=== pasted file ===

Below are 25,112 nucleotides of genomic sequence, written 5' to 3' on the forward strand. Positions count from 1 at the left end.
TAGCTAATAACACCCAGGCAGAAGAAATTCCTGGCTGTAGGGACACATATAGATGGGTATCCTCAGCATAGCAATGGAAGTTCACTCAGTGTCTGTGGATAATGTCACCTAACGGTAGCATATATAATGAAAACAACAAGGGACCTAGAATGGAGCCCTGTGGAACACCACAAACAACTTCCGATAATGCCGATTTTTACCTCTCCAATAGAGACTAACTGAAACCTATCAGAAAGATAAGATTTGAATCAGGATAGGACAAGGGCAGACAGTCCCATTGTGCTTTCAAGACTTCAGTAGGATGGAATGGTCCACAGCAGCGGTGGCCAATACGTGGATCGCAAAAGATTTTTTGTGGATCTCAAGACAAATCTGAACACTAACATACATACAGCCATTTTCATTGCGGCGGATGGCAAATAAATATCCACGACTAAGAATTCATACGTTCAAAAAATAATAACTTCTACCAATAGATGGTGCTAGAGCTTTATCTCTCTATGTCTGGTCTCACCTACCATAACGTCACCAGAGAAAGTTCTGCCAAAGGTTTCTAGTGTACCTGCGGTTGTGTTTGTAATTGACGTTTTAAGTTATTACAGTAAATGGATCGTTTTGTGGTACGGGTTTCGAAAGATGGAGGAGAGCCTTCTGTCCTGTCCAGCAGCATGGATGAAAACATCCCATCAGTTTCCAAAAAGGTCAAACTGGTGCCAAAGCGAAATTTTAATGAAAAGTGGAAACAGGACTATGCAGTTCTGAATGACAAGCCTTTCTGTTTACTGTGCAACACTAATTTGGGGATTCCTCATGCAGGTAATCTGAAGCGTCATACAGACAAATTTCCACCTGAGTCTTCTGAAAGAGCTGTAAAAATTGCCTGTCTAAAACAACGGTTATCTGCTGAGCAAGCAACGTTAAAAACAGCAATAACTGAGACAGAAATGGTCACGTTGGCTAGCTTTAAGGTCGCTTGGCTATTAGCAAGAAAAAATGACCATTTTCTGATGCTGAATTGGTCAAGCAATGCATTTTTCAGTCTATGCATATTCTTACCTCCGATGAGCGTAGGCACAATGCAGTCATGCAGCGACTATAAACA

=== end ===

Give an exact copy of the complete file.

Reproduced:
Below are 25,112 nucleotides of genomic sequence, written 5' to 3' on the forward strand. Positions count from 1 at the left end.
TAGCTAATAACACCCAGGCAGAAGAAATTCCTGGCTGTAGGGACACATATAGATGGGTATCCTCAGCATAGCAATGGAAGTTCACTCAGTGTCTGTGGATAATGTCACCTAACGGTAGCATATATAATGAAAACAACAAGGGACCTAGAATGGAGCCCTGTGGAACACCACAAACAACTTCCGATAATGCCGATTTTTACCTCTCCAATAGAGACTAACTGAAACCTATCAGAAAGATAAGATTTGAATCAGGATAGGACAAGGGCAGACAGTCCCATTGTGCTTTCAAGACTTCAGTAGGATGGAATGGTCCACAGCAGCGGTGGCCAATACGTGGATCGCAAAAGATTTTTTGTGGATCTCAAGACAAATCTGAACACTAACATACATACAGCCATTTTCATTGCGGCGGATGGCAAATAAATATCCACGACTAAGAATTCATACGTTCAAAAAATAATAACTTCTACCAATAGATGGTGCTAGAGCTTTATCTCTCTATGTCTGGTCTCACCTACCATAACGTCACCAGAGAAAGTTCTGCCAAAGGTTTCTAGTGTACCTGCGGTTGTGTTTGTAATTGACGTTTTAAGTTATTACAGTAAATGGATCGTTTTGTGGTACGGGTTTCGAAAGATGGAGGAGAGCCTTCTGTCCTGTCCAGCAGCATGGATGAAAACATCCCATCAGTTTCCAAAAAGGTCAAACTGGTGCCAAAGCGAAATTTTAATGAAAAGTGGAAACAGGACTATGCAGTTCTGAATGACAAGCCTTTCTGTTTACTGTGCAACACTAATTTGGGGATTCCTCATGCAGGTAATCTGAAGCGTCATACAGACAAATTTCCACCTGAGTCTTCTGAAAGAGCTGTAAAAATTGCCTGTCTAAAACAACGGTTATCTGCTGAGCAAGCAACGTTAAAAACAGCAATAACTGAGACAGAAATGGTCACGTTGGCTAGCTTTAAGGTCGCTTGGCTATTAGCAAGAAAAAATGACCATTTTCTGATGCTGAATTGGTCAAGCAATGCATTTTTCAGTCTATGCATATTCTTACCTCCGATGAGCGTAGGCACAATGCAGTCATGCAGCGACTATAAACA